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Citizens meet candidates at local town meeting

By David Arny

Approximately 75 local citizens attended a Saturday, Jan. 26, forum featuring candidates running for Bandera County Sheriff and Bandera County Attorney.

The two-hour gathering was held at the Pipe Creek Community Center and hostd by The Bandera Bulletin.
After thanking the audience for “participating in the democratic process,” Bulletin editor Christina Ryrholm introduced Bandera Sheriff Weldon Tucker and former Kerr County Sheriff Francis Kaiser, his opponent in the March 4 election.

Kaiser described herself as a fourth-generation Hill Country resident. She said her 17 years of experience, first as a Kerr County Sheriff’s Deputy and then as a two-term sheriff of that county, uniquely qualified her to serve as Bandera’s next sheriff. Describing the local sheriff’s office as a “good old boys’ system,” Kaiser said she would bring strong leadership to the position that she described as “lacking” there now. She said her organizational skills, sound fiscal management, law enforcement experience and ability to train deputies to file “cases the county attorney can prosecute” were among her strongest suits as a candidate.

Tucker said that while anyone in the audience was technically qualified to be sheriff, what really mattered was the quality of that person’s staff and their ability to fill open law enforcement positions.

“The sheriff holds everything together, he forms the team,” said Tucker. “He is the quarterback.”

Tucker noted the good working relationship formed during his tenure between the Bandera County Sheriff’s Office and law enforcement agencies in nearby counties. “Other sheriffs say they like working with the Bandera County Sheriff’s Office,” Tucker said. “You’ve got to go above and beyond when you work with outside agencies. This department puts together good cases. We will continue working closely with other law enforcement organizations.”

A question concerning management of the new 96-bed jail and justice center prompted Kaiser to respond, “Been there - done that.”

Referring to the opening of a new 192-bed jail in Kerr County while she served as sheriff, Kaiser warned that experience taught her to beware of unforeseen budget problems such as unfunded state mandates for county jails.

“I can manage the budget at the new jail because I’ve done it with a bigger project,” she said.

The candidates were asked what they considered to be the dominant issues in the race.

“Strong leadership, aggressively pursuing the drug problem and having successful dispositions of cases,” Kaiser answered. “Successful dispositions means crossing all the T’s and dotting all the I’s when we send cases up for prosecution. We need written department guidelines for policies and procedures so everybody’s on the same page.”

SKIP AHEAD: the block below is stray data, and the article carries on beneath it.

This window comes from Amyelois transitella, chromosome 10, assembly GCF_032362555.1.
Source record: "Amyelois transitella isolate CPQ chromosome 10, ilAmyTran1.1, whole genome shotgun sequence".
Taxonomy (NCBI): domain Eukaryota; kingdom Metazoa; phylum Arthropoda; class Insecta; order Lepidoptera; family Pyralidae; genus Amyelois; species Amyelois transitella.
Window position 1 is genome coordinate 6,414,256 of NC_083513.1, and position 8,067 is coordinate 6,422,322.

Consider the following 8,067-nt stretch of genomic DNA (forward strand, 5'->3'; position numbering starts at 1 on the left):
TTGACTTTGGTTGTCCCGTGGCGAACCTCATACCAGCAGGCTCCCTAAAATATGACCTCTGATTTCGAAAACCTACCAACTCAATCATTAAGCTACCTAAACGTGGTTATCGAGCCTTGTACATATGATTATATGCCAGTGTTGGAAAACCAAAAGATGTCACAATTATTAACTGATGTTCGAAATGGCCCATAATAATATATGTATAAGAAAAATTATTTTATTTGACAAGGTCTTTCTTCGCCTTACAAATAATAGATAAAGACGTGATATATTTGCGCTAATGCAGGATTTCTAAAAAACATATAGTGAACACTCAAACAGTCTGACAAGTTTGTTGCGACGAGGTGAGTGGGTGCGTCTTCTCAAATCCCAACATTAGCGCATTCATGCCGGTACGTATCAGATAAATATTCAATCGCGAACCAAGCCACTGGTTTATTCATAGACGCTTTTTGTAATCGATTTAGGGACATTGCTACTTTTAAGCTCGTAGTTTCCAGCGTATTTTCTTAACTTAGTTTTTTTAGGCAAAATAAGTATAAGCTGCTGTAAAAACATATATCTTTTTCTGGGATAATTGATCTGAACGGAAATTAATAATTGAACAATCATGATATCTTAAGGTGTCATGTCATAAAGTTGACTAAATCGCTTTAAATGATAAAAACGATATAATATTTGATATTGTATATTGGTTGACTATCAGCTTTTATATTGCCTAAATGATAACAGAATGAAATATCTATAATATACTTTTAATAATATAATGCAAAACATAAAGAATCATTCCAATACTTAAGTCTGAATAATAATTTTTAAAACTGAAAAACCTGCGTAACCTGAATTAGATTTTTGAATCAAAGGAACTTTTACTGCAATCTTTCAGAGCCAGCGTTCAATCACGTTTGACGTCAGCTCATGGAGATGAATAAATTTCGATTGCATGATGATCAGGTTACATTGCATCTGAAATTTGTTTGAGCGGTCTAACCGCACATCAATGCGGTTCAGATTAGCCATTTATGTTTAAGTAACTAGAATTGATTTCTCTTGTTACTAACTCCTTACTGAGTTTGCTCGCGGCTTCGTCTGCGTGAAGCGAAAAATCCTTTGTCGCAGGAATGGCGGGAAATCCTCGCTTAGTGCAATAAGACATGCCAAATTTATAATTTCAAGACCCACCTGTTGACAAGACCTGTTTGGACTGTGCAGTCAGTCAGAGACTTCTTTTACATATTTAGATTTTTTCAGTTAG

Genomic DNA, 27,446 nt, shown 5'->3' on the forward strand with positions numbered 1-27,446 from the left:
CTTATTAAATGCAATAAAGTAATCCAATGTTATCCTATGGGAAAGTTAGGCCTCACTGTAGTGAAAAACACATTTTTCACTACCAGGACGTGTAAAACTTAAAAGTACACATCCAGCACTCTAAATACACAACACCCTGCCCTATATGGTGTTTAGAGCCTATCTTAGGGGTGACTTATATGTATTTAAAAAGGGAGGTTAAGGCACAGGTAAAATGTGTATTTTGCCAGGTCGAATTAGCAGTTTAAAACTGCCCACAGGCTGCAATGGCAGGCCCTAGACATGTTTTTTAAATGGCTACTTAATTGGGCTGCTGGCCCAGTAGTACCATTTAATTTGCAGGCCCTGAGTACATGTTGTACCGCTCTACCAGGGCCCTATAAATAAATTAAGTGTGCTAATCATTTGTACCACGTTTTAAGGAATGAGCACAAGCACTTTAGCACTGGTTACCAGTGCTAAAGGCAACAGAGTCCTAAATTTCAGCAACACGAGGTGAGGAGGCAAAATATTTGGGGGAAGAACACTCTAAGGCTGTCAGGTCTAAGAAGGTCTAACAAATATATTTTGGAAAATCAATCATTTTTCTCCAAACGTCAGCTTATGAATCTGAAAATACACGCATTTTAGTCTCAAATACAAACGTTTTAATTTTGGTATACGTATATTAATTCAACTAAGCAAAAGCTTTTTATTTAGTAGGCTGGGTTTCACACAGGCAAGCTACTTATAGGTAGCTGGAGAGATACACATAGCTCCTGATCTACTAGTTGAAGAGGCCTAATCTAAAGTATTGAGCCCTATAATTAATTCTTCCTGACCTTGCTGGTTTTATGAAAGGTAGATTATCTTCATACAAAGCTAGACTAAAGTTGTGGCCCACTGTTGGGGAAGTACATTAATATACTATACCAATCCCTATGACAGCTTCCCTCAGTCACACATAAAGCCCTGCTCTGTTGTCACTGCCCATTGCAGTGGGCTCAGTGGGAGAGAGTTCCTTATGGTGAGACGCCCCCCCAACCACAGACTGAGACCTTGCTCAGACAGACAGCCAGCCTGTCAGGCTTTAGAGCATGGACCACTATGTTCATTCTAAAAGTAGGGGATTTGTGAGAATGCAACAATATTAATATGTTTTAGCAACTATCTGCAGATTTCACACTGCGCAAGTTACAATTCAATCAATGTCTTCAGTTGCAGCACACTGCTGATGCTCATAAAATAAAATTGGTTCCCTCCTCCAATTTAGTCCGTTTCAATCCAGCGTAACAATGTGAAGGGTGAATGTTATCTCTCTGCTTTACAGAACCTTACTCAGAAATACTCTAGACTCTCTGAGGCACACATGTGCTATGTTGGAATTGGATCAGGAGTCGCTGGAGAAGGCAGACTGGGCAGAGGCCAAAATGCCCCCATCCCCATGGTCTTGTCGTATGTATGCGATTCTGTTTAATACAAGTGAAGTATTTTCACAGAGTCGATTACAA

Referring to the local animal control problem, Kaiser said while she recognized that people needed the ability to protect their livestock, “CCPAL must be supported as well.”

“As sheriff, I will have an open door policy. When someone needs to see the sheriff, I’ll be there.

Tucker noted his agreement with Kaiser about the drug problem facing Bandera County and said the number of methamphetamine labs which had been put out of business during his time in office was the highest ever. “We’re going to run drug dealers out of Bandera County,” he said to audience applause.

“We’ve also recently returned more than $100,000 dollars’ worth of stolen goods to area residents, thanks to the great officers and investigators we’ve brought in,” he said.

“When James McMillan was leaving office, he said ‘Bandera County is going forward; you take this department forward’.”

During the closing comments segment of the forum, Tucker noted some of the accomplishments attained during his first full year in office, including having an increased ratio of deputies residing in the county, a more proficient Criminal Intelligence Division and a greater number of successful recent drug arrests. He acknowledged the need for a written policies and procedures guide for the sheriff’s office and pledged to complete that undertaking if re-elected.

Kaiser described herself as a taxpayer and property owner who, while serving as Sheriff of Kerr County with a department of 70 employees, “was able to fire people without them filing lawsuits” against the county. She said at least three former Bandera County deputies did not leave for pay issues, but rather over disagreements with Tucker’s “management style,” and have promised they would return to work for her if she’s elected.

She went on to say the only reason she left office in Kerr County before her term as sheriff was up was because she was diagnosed with cancer and had to undergo intensive treatment for her illness. Adding that “No indictments followed my leaving Kerr County,” she alluded to Tucker’s legal woes after he left the Real County Sheriff’s Office following a 2004 incident in which Tucker shot an unarmed suspect while the man was attempting to escape custody.